Gran Turismo PSP crosses the finish line, but stalls along the way.
Gran Turismo has always been popular, thanks to Polyphony Digital's striking attention to detail. For the longest time, however, the PSP iteration was MIA. It was first announced in 2004 and then vanished without a trace. Well, after a long wait, it finally arrived in both retail and downloadable formats. Was it worth it? Well, in some ways, yes, but there are some limitations you'll have to deal with.
When you first start up Gran Turismo, you'll notice one glaring omission that could be a deal breaker. There's no Career Mode. Usually, Gran Turismo is made up of a series of events where you accumulate cash and establish your driving persona. Here, you're stuck with a series of driver challenges, most of which consist of precision braking and handling. They're good enough to keep you busy for a few hours, but the lack of an overall career mode hurts the game's appeal.
The multiplayer options also come up short. There are plenty of games to choose from, including party and shuffle racing modes where you sprint for the finish line. You can race against three other players in AdHoc play, and trade cars if you feel like you can't live without a black Audi. Unfortunately, the options are limited to local only, since the game lacks online play. That means you can't hook up online with other racers or download new ghost or lap times.
Car aficionados will like Gran Turismo's variety. There are over 800 cars available in the game, even though some of the models are exactly the same, save for different paint jobs. Unlocking them all and fine-tuning them is fun, but there are some limitations. First off, you can only save up to 30 of your tuning jobs at once, so if you want to modify another car in your garage, you'll have to erase another vehicle's settings.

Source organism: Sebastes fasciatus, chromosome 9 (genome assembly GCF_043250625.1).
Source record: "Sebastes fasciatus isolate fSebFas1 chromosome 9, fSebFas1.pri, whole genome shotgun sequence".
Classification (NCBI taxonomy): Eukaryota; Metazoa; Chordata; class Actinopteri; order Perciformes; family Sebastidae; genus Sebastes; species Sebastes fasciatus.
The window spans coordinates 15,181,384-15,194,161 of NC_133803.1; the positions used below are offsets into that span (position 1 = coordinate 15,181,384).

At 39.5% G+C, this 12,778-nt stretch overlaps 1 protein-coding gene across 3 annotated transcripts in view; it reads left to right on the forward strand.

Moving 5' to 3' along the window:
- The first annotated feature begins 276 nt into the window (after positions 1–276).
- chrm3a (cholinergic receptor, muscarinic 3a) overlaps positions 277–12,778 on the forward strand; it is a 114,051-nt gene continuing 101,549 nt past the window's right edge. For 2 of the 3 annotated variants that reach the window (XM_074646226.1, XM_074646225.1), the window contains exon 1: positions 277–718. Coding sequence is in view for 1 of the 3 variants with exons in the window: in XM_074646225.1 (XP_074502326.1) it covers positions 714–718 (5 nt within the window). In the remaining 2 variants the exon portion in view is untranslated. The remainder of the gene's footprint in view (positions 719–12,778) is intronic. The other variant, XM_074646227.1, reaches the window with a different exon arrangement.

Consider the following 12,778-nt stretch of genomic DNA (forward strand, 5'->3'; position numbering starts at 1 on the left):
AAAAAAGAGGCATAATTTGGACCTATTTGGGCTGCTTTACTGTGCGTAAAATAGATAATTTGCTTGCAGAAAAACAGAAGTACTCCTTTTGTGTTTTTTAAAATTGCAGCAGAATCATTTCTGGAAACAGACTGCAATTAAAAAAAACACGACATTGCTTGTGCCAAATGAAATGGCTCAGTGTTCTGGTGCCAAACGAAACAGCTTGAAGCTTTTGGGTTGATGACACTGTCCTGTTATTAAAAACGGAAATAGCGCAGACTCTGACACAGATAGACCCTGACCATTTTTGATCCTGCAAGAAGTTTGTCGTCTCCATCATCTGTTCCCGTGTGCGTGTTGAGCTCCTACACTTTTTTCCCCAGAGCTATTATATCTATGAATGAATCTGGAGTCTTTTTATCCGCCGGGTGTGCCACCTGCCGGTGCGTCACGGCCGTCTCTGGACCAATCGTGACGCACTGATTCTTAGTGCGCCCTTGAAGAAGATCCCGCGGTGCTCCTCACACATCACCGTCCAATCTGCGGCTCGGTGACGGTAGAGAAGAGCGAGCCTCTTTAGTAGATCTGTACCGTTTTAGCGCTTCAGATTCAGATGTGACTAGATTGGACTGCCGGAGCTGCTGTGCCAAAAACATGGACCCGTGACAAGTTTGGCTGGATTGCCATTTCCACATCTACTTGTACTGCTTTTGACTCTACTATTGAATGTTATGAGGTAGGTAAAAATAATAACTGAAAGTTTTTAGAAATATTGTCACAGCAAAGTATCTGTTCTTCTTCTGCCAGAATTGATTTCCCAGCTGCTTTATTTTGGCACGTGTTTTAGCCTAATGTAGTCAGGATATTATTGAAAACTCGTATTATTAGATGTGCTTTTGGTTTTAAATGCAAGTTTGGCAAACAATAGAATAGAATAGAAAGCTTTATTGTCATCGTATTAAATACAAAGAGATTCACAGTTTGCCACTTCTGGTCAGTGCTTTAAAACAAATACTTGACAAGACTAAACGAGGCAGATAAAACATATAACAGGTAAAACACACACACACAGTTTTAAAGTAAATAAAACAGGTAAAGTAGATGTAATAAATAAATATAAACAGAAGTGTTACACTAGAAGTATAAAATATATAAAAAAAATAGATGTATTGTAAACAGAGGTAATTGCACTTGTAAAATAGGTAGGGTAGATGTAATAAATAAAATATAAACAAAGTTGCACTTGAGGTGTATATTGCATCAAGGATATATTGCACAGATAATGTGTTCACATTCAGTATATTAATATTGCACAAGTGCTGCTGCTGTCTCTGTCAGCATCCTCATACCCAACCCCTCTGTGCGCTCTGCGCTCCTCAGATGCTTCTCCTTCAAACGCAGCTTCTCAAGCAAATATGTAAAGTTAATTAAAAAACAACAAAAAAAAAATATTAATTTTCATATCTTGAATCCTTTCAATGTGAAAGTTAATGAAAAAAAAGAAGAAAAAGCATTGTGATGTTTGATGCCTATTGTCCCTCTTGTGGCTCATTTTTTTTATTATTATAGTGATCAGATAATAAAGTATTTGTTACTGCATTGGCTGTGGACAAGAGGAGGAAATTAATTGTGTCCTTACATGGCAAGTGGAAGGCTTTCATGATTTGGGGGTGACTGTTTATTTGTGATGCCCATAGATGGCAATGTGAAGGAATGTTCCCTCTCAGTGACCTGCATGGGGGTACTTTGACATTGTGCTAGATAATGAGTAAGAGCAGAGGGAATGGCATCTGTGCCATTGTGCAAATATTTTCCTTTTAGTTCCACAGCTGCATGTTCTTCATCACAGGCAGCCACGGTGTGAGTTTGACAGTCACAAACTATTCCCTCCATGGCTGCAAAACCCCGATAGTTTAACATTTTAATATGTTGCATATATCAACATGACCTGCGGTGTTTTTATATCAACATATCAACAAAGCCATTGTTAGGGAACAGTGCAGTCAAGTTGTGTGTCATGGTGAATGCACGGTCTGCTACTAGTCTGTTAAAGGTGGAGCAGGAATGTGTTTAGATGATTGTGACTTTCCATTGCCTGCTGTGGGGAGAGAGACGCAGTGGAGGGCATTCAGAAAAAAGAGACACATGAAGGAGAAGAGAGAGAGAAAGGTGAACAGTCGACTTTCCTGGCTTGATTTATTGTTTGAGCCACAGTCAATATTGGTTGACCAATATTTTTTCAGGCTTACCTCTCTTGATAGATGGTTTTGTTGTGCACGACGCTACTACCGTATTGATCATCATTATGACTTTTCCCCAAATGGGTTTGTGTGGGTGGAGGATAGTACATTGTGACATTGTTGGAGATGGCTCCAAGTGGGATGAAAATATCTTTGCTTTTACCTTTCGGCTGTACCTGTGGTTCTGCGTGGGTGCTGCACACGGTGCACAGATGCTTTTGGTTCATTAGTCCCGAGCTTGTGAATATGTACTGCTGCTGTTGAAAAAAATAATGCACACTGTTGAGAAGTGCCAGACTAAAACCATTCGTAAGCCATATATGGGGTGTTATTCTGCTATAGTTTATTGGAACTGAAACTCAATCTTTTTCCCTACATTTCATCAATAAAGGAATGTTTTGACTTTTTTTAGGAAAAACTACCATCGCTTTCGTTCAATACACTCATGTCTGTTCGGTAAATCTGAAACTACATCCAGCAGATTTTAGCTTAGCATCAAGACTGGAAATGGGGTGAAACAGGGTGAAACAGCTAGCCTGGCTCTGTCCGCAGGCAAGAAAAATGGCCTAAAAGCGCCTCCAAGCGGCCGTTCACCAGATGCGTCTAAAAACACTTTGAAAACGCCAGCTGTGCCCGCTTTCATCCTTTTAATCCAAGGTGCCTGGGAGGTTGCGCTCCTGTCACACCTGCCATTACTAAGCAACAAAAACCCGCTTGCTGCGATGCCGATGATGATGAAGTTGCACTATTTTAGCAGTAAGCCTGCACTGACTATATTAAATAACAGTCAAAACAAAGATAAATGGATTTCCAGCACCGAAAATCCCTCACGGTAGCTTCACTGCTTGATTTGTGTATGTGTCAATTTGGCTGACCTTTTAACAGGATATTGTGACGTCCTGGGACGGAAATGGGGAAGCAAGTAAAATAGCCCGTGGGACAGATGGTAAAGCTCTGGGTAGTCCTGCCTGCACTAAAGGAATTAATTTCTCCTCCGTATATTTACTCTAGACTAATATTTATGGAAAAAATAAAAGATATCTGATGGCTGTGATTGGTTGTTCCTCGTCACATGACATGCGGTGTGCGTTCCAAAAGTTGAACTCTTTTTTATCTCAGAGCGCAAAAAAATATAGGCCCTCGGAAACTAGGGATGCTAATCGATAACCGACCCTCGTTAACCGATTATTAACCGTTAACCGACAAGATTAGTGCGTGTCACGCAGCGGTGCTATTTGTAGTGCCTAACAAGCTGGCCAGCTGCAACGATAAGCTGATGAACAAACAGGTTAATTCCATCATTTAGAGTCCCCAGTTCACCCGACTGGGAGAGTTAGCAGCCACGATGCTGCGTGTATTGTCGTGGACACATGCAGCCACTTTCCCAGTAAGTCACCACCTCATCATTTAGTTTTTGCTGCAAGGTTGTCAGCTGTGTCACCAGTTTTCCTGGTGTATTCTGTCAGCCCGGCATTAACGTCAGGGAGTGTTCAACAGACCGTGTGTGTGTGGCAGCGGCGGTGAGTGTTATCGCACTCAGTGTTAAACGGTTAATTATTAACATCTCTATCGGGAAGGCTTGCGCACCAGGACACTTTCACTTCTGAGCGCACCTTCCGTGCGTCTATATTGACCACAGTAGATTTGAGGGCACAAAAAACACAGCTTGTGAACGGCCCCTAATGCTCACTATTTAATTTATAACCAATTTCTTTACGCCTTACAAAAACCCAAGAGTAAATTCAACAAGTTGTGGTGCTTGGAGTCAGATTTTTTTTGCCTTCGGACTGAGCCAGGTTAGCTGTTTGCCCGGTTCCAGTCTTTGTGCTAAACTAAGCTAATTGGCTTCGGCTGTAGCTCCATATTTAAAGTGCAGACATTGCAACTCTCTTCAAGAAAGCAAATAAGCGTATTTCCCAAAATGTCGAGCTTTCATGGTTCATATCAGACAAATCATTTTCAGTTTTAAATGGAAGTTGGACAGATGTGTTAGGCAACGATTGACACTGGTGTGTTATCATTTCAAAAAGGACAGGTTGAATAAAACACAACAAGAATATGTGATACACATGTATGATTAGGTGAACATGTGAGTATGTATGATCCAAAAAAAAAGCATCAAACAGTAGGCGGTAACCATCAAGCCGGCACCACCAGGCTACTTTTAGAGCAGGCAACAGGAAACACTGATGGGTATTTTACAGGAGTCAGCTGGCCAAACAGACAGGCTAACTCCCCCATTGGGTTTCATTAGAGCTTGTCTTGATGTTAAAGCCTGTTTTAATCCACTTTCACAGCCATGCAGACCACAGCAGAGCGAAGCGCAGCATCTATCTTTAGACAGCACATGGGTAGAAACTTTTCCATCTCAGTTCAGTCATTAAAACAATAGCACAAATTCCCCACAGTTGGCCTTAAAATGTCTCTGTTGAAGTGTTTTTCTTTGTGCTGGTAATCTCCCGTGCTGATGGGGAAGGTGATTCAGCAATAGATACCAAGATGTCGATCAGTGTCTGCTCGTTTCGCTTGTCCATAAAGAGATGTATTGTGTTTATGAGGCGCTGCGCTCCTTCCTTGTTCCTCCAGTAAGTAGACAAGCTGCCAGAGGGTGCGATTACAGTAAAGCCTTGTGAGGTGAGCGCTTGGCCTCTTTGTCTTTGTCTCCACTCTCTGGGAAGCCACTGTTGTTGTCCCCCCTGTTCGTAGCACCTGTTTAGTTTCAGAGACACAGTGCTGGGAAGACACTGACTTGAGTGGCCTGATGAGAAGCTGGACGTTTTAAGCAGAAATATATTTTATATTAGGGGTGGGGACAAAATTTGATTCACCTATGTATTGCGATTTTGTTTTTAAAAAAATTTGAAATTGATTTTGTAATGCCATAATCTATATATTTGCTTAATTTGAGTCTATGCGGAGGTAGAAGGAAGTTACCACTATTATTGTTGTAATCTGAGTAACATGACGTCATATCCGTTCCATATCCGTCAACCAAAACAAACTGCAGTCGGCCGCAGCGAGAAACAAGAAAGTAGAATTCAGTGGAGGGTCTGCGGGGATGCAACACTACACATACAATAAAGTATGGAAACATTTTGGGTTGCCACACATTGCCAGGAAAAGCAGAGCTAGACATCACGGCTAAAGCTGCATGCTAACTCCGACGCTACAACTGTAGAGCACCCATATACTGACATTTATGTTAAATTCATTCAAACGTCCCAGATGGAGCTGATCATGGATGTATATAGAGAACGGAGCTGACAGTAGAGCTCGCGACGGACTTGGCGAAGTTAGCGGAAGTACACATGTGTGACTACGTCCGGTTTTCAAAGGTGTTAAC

That isn't nearly as bad as the dealership interface. Here, you're limited to a selection of 40 cars per day through four different dealers. It's a decent set up, but not being able to find the car we want right away frustrates us. SCEA should've opened up the whole auto factory, rather than just the showroom.
Even though it's on PSP, Gran Turismo handles just as well as its predecessors. Sure, you'll have to moderately adjust to the system's analog nub and d-pad, but once you do, you'll have a good time. It continues to follow the simulation route, so you'll need to drive with caution or else you'll end up spun out on the side of the road. The ability to drift is a nice addition, as you can corner around turns with the right amount of speed and put some skid on your tires. The rally cars pack a punch, too. You'll enjoy flying off of jumps and landing with a thud as dirt kicks up from your wheels.
GT also looks fantastic. There are moments when some of the backgrounds seem plastered on, but overall, the 30 plus tracks offer much needed variety. You'll motor through the city streets of New York, ride around the Grand Canyon and go for high speeds on the infamous Nurburgring; all of them look great and run at a blazing 60 frames per second. In addition, arrow indicators help you stay on the track.
The cars look equally impressive, although some of the models appear unrealistic. The Mazda concept car, for example, looks like a comedic take of Tim Burton's Batmobile. The only downside to these car models is that they still don't show any damage after you hit something. You could plow into a corner at a whopping 80 miles per hour and come away without a scratch.
As for audio, Gran Turismo provides some of the best engine noises out there. Each car sounds distinctively different, showing Polyphony Digital's exquisite attention to detail. There could've been more crowd noises, but our engine probably would drown them out anyway. The music tracks are good, nothing spectacular, but nothing irritating, either. Last but not least, Jay Leno (yes, the former Tonight Show host) provides helpful narration through some of the challenge stages and races. He's a curious choice, but he knows what he's talking about when it comes to car performance.
In the end, there's so much that we want to like about Gran Turismo, but the problems are hard to overlook. The presentation is the best we've seen yet for a PSP racing game, and the controls are surprisingly manageable. Still, the missing online compatibility and extremely limited car store leave this entry feeling above average when it should've been superb.
What's Hot: Looks and sounds fantastic for a handheld racer, most cars handle well, AdHoc multiplayer options are a lot of fun, plenty of driver challenges to keep you busy.
What's Not: Has no online functionality whatsoever, you can't damage your vehicles, limited car selection menus, fans of Gran Turismo may not get used to the PSP controls, Career Mode is a no-show.